U.S. Markets open in 7 hrs 15 mins

Banc of California, Inc. (NYSE:BANC) Investors Should Think About This Before Buying It For Its Dividend

Simply Wall St

Dividend paying stocks like Banc of California, Inc. (NYSE:BANC) tend to be popular with investors, and for good reason - some research suggests a significant amount of all stock market returns come from reinvested dividends. If you are hoping to live on your dividends, it's important to be more stringent with your investments than the average punter. Regular readers know we like to apply the same approach to each dividend stock, and we hope you'll find our analysis useful.

While Banc of California's 1.7% dividend yield is not the highest, we think its lengthy payment history is quite interesting. Some simple analysis can offer a lot of insights when buying a company for its dividend, and we'll go through this below.

Explore this interactive chart for our latest analysis on Banc of California!

NYSE:BANC Historical Dividend Yield, August 6th 2019

Payout ratios

Dividends are usually paid out of company earnings. If a company is paying more than it earns, then the dividend might become unsustainable - hardly an ideal situation. So we need to form a view on if a company's dividend is sustainable, relative to its net profit after tax. Looking at the data, we can see that 96% of Banc of California's profits were paid out as dividends in the last 12 months. This is quite a high payout ratio that suggests the dividend is not well covered by earnings.

Consider getting our latest analysis on Banc of California's financial position here.

Dividend Volatility

From the perspective of an income investor who wants to earn dividends for many years, there is not much point buying a stock if its dividend is regularly cut or is not reliable. For the purpose of this article, we only scrutinise the last decade of Banc of California's dividend payments. The dividend has been cut by more than 20% on at least one occasion historically. During the past ten-year period, the first annual payment was US$0.74 in 2009, compared to US$0.24 last year. This works out to a decline of approximately 68% over that time.

A shrinking dividend over a ten-year period is not ideal, and we'd be concerned about investing in a dividend stock that lacks a solid record of growing dividends per share.

Dividend Growth Potential

Given that dividend payments have been shrinking like a glacier in a warming world, we need to check if there are some bright spots on the horizon. Banc of California's EPS have fallen by approximately 11% per year. A sharp decline in earnings per share is not great from from a dividend perspective, as even conservative payout ratios can come under pressure if earnings fall far enough.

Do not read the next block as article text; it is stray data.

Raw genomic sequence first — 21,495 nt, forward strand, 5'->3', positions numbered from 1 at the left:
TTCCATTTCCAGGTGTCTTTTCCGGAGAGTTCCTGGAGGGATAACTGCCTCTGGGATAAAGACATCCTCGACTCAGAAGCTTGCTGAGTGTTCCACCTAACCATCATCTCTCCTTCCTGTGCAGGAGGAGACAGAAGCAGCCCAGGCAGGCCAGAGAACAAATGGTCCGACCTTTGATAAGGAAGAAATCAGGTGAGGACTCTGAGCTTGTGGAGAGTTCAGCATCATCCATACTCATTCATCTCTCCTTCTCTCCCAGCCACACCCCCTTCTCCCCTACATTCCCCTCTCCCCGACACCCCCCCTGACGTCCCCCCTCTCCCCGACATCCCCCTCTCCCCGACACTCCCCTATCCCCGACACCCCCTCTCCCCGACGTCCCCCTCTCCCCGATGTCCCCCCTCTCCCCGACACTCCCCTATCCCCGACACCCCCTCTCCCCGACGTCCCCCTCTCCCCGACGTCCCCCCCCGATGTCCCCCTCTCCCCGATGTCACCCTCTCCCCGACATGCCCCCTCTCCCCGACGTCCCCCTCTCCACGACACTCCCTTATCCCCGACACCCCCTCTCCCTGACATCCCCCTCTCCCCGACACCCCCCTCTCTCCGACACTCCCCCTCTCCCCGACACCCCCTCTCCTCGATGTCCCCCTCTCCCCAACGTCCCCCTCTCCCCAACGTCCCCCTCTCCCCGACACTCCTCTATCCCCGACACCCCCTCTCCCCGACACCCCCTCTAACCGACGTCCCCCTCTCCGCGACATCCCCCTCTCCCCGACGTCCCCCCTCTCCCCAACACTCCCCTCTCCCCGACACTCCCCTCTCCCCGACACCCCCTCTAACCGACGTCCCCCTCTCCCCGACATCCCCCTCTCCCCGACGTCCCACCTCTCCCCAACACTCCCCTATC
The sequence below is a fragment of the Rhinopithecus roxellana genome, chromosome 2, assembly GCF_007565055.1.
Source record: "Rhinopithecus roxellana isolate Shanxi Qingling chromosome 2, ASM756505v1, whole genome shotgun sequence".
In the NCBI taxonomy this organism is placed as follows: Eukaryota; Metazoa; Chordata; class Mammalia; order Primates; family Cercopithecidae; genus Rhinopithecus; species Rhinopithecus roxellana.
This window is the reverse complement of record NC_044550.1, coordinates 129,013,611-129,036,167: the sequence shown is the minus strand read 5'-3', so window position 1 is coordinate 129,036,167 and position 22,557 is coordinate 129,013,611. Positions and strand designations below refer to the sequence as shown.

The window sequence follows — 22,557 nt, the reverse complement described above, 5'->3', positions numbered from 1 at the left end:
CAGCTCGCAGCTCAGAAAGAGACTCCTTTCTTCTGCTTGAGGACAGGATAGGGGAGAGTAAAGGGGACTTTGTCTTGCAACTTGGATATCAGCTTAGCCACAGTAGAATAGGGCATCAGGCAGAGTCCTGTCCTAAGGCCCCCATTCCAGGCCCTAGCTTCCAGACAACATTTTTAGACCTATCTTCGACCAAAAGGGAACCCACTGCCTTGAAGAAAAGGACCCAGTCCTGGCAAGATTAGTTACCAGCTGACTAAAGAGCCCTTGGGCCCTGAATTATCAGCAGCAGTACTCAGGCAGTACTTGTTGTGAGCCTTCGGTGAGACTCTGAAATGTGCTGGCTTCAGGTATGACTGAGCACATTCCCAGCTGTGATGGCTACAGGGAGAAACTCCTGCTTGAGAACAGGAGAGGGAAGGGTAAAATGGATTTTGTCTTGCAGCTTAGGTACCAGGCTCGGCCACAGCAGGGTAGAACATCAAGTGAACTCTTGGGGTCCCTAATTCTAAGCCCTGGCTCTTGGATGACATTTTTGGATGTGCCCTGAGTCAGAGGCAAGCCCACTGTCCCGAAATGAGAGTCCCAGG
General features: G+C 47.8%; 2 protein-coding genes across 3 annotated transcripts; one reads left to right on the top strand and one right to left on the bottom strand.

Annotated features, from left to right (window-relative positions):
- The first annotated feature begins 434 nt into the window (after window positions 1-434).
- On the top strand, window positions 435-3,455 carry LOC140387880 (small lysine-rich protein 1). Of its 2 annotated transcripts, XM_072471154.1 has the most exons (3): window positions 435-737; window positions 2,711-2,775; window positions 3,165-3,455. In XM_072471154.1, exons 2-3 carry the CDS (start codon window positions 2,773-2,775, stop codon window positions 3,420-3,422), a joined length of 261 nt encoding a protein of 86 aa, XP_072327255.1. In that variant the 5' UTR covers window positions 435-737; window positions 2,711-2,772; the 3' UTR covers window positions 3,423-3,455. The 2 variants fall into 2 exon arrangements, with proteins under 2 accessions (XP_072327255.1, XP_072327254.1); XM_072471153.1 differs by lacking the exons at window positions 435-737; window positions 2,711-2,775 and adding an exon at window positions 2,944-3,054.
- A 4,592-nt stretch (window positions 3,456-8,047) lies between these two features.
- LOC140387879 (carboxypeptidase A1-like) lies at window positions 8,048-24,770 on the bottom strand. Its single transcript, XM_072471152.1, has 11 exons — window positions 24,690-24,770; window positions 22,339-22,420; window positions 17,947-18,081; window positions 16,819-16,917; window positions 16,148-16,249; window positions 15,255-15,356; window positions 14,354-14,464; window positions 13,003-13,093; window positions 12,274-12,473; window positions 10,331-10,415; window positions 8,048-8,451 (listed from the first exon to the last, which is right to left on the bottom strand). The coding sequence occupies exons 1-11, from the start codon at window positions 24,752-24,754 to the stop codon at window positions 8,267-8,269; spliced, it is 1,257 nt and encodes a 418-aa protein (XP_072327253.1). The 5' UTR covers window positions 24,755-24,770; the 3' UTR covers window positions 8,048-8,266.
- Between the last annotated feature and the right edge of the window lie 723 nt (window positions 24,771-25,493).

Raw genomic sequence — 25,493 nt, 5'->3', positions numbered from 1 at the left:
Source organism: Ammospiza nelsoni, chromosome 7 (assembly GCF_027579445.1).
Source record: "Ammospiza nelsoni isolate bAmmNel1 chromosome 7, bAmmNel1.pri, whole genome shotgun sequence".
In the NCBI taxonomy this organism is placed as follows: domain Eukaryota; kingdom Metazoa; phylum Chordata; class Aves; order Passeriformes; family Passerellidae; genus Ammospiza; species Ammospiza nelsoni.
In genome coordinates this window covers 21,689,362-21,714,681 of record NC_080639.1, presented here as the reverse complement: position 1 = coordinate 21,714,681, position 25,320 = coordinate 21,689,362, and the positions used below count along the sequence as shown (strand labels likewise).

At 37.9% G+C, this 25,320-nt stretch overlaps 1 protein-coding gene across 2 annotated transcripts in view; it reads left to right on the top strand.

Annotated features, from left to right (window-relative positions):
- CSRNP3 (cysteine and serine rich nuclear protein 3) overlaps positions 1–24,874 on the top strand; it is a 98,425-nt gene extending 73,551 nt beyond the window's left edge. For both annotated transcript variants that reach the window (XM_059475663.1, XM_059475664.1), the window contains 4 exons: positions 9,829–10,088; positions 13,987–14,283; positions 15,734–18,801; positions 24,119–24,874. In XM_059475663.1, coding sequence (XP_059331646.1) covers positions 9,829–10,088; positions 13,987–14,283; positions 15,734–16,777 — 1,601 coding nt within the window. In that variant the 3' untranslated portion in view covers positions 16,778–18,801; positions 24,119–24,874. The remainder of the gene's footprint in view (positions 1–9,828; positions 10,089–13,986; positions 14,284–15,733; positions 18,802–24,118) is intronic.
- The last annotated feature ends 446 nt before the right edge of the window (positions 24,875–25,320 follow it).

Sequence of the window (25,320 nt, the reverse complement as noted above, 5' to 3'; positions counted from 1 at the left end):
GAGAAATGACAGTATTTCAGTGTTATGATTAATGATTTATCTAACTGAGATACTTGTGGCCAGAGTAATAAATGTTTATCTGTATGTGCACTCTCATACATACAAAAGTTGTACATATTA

Conclusion

Dividend investors should always want to know if a) a company's dividends are affordable, b) if there is a track record of consistent payments, and c) if the dividend is capable of growing. First, it's not great to see how much of its earnings are being paid as dividends. Second, earnings per share have been essentially flat, and its history of dividend payments is chequered - having cut its dividend at least once in the past. In short, we're not keen on Banc of California from a dividend perspective. Businesses can change, but we've spotted a few too many concerns with this one to get comfortable.

Given that earnings are not growing, the dividend does not look nearly so attractive. Very few businesses see earnings consistently shrink year after year in perpetuity though, and so it might be worth seeing what the 7 analysts we track are forecasting for the future.

If you are a dividend investor, you might also want to look at our curated list of dividend stocks yielding above 3%.

We aim to bring you long-term focused research analysis driven by fundamental data. Note that our analysis may not factor in the latest price-sensitive company announcements or qualitative material.

If you spot an error that warrants correction, please contact the editor at editorial-team@simplywallst.com. This article by Simply Wall St is general in nature. It does not constitute a recommendation to buy or sell any stock, and does not take account of your objectives, or your financial situation. Simply Wall St has no position in the stocks mentioned. Thank you for reading.